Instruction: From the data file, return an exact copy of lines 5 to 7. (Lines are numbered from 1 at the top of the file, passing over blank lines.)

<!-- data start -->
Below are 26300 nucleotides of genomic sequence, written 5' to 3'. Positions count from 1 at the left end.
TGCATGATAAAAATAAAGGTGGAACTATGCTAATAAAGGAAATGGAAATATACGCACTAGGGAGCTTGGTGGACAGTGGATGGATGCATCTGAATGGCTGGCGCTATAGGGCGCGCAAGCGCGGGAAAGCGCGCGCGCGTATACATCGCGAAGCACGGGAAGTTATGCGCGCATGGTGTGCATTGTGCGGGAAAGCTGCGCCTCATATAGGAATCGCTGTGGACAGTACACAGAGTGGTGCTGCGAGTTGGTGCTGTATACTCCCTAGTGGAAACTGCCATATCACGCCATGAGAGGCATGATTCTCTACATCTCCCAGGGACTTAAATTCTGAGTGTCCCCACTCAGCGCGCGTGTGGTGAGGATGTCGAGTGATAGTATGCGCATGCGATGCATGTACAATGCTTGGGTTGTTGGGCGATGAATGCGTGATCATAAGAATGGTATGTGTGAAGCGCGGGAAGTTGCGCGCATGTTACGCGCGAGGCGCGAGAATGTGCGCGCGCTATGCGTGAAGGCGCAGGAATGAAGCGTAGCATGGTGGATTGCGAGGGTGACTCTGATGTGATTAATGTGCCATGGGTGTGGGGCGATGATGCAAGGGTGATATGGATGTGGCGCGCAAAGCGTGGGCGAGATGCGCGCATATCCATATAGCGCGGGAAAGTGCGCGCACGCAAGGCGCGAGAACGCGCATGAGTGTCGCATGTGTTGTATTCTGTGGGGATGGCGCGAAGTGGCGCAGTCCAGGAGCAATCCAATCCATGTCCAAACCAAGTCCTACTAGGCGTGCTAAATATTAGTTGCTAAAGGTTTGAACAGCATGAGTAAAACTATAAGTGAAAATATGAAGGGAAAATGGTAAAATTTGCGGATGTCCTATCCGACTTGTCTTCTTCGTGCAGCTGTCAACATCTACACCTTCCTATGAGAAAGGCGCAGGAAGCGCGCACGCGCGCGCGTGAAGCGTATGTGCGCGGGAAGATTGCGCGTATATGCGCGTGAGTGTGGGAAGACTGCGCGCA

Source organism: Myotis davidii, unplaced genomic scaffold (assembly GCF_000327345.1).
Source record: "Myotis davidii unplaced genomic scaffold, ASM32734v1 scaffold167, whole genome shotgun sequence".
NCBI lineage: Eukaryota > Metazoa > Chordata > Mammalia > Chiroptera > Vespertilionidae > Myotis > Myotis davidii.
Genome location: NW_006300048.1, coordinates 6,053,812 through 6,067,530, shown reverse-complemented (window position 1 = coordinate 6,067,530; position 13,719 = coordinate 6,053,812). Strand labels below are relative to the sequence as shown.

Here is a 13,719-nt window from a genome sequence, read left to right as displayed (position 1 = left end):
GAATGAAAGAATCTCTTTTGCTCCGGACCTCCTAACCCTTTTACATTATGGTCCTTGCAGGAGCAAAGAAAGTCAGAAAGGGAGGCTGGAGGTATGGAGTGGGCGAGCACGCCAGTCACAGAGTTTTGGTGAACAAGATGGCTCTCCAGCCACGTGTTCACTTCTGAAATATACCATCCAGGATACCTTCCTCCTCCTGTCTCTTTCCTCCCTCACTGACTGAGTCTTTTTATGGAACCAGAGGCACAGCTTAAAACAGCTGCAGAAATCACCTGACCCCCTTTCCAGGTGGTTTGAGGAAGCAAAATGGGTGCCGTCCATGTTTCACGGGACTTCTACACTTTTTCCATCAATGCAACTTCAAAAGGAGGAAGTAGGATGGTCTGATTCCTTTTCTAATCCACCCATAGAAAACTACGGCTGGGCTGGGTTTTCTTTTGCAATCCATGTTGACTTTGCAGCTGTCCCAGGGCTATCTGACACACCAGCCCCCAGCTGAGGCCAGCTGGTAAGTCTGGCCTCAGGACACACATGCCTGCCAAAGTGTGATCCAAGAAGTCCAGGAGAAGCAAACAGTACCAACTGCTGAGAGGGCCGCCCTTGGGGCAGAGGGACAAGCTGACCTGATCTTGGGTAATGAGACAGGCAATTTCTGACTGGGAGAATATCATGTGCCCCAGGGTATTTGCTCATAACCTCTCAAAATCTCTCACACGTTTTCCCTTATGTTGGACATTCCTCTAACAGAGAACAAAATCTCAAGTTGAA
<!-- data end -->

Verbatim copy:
NCBI lineage: Eukaryota > Metazoa > Chordata > Mammalia > Chiroptera > Vespertilionidae > Myotis > Myotis davidii.
Genome location: NW_006300048.1, coordinates 6,053,812 through 6,067,530, shown reverse-complemented (window position 1 = coordinate 6,067,530; position 13,719 = coordinate 6,053,812). Strand labels below are relative to the sequence as shown.

Here is a 13,719-nt window from a genome sequence, read left to right as displayed (position 1 = left end):